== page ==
Lock eyes with Hayun Choi
Artist talks about how looking becomes the focal point of her works
Hayun Choi is a contemporary Korean artist enraptured by the concept of identity born through the interaction of looking. Combining a unique style of feigning paint strokes with textile media, her portrait collection "Gaze" has been showcased in London, Seoul, Hong Kong, Singapore and has now arrived in Bangkok at La Lanta Fine Art. Guru speaks with the enlightened artist to learn more about her fascination with looking at and being looked at by people.
Tell us about "Gaze".
Human beings are existences to be seen. As social animals, we try to confirm our value of existence through others' eyes and our ideal self through interactions. Those desires become a base of life and self-formation. Therefore, it is not exaggerated to say that we exist from interactions of being seen and showing oneself.
"Gaze" is an expression of identity formed through the eyes of others and the paradigm of desire. It is a rotation of seeing, showing and interacting. In the first stage of seeing, one secretly captures an image of another, not recognised by the other. In the second stage, the model is going to be captured in photography after being informed. This suggests the model recognises that he is seen by someone and shows the image that he wants to. The third stage expresses a completed image formed by those interactions.
When and how did you come up with this concept?
I have been interested in subject "desire" and "identity" before. When I studied my masters' in fine arts, I researched the cause of desire. Among the extensive range of explanations, I focused on the assumption that desire emerges from "gazing out". I was especially interested in the theory of gaze by Jacques Lacan and Jean-Paul Sartre, and how the act of gazing can alter one's identity and self-worth. The subject of the gaze is reduced to being an object of desire. As the subject identifies with becoming an object, they become alienated from themselves.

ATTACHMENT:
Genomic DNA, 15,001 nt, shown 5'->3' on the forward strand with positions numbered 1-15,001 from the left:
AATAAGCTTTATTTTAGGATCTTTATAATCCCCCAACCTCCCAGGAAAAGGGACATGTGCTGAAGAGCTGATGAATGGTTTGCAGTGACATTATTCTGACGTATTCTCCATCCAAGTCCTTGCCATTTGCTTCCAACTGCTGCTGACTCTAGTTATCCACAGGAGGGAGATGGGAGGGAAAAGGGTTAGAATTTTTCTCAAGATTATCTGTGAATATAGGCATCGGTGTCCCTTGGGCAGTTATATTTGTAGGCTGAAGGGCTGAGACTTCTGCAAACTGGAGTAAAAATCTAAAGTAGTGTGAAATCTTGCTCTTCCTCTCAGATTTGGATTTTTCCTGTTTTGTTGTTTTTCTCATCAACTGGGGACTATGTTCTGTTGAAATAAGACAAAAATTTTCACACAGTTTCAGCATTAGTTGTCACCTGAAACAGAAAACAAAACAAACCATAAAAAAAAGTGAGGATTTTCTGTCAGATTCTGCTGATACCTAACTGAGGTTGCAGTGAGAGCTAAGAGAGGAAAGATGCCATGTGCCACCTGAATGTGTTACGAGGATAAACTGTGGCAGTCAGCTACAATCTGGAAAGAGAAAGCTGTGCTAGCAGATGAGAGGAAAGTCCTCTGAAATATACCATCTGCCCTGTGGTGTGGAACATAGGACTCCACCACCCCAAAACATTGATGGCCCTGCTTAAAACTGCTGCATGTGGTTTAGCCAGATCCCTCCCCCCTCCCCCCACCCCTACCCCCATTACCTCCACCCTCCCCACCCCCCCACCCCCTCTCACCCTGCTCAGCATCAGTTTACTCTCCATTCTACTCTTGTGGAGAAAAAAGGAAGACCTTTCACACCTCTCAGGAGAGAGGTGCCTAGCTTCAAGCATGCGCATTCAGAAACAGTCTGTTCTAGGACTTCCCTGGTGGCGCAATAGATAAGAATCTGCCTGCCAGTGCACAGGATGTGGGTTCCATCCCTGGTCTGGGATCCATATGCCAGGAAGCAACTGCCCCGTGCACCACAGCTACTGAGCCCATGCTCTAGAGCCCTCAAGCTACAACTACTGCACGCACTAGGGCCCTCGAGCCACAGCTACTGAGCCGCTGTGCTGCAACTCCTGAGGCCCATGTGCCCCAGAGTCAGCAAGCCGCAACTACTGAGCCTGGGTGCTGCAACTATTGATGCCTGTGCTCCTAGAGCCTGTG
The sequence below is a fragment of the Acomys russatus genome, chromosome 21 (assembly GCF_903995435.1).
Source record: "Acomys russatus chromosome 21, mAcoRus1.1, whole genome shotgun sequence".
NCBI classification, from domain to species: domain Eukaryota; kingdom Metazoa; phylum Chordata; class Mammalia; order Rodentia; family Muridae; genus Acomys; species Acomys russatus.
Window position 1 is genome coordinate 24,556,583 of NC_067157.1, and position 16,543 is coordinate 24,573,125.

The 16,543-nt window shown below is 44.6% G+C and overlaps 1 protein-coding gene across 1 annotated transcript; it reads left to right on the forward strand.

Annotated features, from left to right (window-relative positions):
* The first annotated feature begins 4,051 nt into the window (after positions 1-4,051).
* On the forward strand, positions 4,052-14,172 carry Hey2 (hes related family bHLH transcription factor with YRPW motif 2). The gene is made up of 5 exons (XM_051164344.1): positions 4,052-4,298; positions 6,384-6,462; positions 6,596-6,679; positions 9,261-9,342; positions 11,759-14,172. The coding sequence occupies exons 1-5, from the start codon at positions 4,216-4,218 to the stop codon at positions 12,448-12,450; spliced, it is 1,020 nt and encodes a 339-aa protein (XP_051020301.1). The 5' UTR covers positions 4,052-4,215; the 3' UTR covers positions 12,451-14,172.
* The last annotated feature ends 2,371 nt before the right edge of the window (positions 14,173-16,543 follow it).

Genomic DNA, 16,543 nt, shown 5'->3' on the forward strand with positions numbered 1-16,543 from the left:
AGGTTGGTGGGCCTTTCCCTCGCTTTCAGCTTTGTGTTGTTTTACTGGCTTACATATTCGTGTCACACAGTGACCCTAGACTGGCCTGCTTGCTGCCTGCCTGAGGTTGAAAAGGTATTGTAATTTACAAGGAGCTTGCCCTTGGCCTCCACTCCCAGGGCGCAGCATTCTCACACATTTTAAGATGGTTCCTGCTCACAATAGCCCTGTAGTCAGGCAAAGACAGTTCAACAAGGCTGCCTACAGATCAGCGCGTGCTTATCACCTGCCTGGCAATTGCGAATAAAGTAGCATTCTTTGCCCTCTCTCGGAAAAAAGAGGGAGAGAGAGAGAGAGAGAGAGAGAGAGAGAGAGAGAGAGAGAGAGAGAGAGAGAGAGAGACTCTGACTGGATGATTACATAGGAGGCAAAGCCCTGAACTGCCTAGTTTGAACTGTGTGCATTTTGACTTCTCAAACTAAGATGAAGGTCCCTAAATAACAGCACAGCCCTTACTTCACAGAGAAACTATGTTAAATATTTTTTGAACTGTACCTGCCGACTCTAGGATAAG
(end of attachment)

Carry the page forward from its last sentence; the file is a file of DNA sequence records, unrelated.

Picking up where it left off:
How many portraits are in the collection and how long did they take to complete?
There are eight portraits in the newest collection for the solo show at La Lanta Fine Art. They took me about nine months to complete. The technique I used requires a lot of patience. I also tried new techniques.
Why did you choose the mediums you used?
The first and second stages are expressed with photography in order to depict the reality of seeing and showing. The third stage of interaction, however, is a new image formed by the actions of seeing and showing, rather than a reflection of what there is. In order to achieve this, I overlap and layer lines of thread to make the image, as well as create new colours. In the end, the characteristic of thread symbolises numerous interactions of seeing and showing during a human being's lifetime. I believe that fabric and thread are the closest materials to humans from birth to death. Finally, in expressing the work, the use of see-through fabric with the thread is done to create curiosity. I envisioned the look of a woman's leg with black stockings or the effect of see-through lingerie. It makes the audience approach the artwork more closely with curiosity.
What can we expect from you next?
"Gaze's" concept will not be changed as the subject for my next project. However, I plan to focus on more private and secretive portraits, like nudes or a special situation. I will put more story into my next work, so please look forward to it. G
Gaze at "Gaze" at La Lanta Fine Art until Sep 16. The gallery is located at 245/14, Sukhumvit Soi 31. It opens Tue-Sat, from 10am to 7pm. Visit www.lalanta.com or call 02-204-0583 or 02-260-5381.